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In BMC bioinformatics ; h5-index 0.0

BACKGROUND : Development of new drugs is a time-consuming and costly process, and the cost is still increasing in recent years. However, the number of drugs approved by FDA every year per dollar spent on development is declining. Drug repositioning, which aims to find new use of existing drugs, attracts attention of pharmaceutical researchers due to its high efficiency. A variety of computational methods for drug repositioning have been proposed based on machine learning approaches, network-based approaches, matrix decomposition approaches, etc. RESULTS: We propose a novel computational method for drug repositioning. We construct and decompose three-dimensional tensors, which consist of the associations among drugs, targets and diseases, to derive latent factors reflecting the functional patterns of the three kinds of entities. The proposed method outperforms several baseline methods in recovering missing associations. Most of the top predictions are validated by literature search and computational docking. Latent factors are used to cluster the drugs, targets and diseases into functional groups. Topological Data Analysis (TDA) is applied to investigate the properties of the clusters. We find that the latent factors are able to capture the functional patterns and underlying molecular mechanisms of drugs, targets and diseases. In addition, we focus on repurposing drugs for cancer and discover not only new therapeutic use but also adverse effects of the drugs. In the in-depth study of associations among the clusters of drugs, targets and cancer subtypes, we find there exist strong associations between particular clusters.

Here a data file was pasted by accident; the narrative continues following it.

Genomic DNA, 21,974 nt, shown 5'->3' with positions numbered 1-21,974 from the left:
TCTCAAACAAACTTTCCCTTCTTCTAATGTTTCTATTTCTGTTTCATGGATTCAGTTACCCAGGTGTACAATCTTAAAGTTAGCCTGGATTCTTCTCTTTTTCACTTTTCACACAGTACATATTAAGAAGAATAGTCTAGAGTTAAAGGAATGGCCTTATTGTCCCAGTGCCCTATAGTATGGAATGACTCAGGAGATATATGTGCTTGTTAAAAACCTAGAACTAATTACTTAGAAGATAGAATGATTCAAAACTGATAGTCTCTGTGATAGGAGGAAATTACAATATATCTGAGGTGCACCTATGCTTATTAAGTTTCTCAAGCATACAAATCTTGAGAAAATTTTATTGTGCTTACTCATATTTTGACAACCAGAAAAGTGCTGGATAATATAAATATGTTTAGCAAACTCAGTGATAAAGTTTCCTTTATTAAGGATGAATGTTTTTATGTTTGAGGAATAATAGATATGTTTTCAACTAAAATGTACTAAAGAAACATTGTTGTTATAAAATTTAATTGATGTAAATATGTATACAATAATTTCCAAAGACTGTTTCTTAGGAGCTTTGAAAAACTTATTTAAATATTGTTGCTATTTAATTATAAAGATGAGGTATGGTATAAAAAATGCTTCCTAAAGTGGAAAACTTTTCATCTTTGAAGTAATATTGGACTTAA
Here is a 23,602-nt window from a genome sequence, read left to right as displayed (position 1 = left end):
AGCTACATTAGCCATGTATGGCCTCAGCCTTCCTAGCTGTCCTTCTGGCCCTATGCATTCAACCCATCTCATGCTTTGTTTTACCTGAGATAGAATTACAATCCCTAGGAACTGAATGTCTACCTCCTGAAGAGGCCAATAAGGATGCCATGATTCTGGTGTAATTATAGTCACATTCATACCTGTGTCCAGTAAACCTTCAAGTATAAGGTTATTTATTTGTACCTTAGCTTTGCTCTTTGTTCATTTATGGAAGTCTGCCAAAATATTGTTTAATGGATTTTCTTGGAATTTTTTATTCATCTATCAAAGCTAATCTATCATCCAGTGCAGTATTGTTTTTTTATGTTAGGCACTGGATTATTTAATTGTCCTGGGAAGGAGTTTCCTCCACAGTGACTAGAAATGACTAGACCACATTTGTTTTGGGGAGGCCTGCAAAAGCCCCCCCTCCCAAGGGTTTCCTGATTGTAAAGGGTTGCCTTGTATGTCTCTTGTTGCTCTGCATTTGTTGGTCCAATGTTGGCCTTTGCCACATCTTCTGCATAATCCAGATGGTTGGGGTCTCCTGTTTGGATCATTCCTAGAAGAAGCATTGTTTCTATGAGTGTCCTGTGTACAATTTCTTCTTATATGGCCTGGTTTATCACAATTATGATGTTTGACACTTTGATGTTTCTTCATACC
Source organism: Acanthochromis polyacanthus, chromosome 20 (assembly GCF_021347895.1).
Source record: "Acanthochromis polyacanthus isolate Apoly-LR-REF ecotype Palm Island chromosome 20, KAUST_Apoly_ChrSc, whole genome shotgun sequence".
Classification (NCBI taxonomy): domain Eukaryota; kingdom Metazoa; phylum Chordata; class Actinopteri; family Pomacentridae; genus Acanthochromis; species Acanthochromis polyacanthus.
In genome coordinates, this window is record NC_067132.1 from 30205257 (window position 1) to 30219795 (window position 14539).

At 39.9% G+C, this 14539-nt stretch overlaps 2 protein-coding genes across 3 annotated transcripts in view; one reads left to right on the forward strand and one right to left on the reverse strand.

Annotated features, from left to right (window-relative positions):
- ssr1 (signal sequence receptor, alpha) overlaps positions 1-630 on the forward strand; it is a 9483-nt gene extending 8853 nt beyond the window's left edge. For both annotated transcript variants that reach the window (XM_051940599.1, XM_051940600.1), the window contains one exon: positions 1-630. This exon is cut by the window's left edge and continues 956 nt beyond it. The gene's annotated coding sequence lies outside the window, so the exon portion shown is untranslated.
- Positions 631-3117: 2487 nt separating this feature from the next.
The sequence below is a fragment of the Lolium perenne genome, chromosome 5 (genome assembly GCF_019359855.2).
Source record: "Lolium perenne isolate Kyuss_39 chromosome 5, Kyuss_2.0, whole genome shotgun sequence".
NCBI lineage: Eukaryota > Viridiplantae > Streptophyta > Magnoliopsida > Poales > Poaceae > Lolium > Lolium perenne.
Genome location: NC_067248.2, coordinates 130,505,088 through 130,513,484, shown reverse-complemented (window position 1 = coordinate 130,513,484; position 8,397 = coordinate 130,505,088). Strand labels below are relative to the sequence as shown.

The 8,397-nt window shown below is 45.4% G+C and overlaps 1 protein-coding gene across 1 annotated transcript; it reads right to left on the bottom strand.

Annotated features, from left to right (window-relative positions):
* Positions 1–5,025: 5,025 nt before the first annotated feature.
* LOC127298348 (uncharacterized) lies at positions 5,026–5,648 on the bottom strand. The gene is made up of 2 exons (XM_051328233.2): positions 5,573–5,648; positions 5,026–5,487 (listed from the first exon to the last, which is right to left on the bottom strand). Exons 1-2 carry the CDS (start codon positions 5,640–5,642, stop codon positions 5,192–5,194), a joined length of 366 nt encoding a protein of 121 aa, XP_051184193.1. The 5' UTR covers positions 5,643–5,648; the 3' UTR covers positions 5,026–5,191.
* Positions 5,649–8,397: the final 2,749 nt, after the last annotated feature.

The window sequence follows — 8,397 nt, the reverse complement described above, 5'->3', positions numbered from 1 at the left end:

CONCLUSIONS : The proposed method is able to recover missing associations, discover new predictions and uncover functional clusters of drugs, targets and diseases. The clustering of drugs, targets and diseases, as well as the associations among the clusters, provides a new guiding framework for drug repositioning.

Wang Ran, Li Shuai, Cheng Lixin, Wong Man Hon, Leung Kwong Sak


Clustering, Drug repositioning, Drug-target-disease associations, Tensor decomposition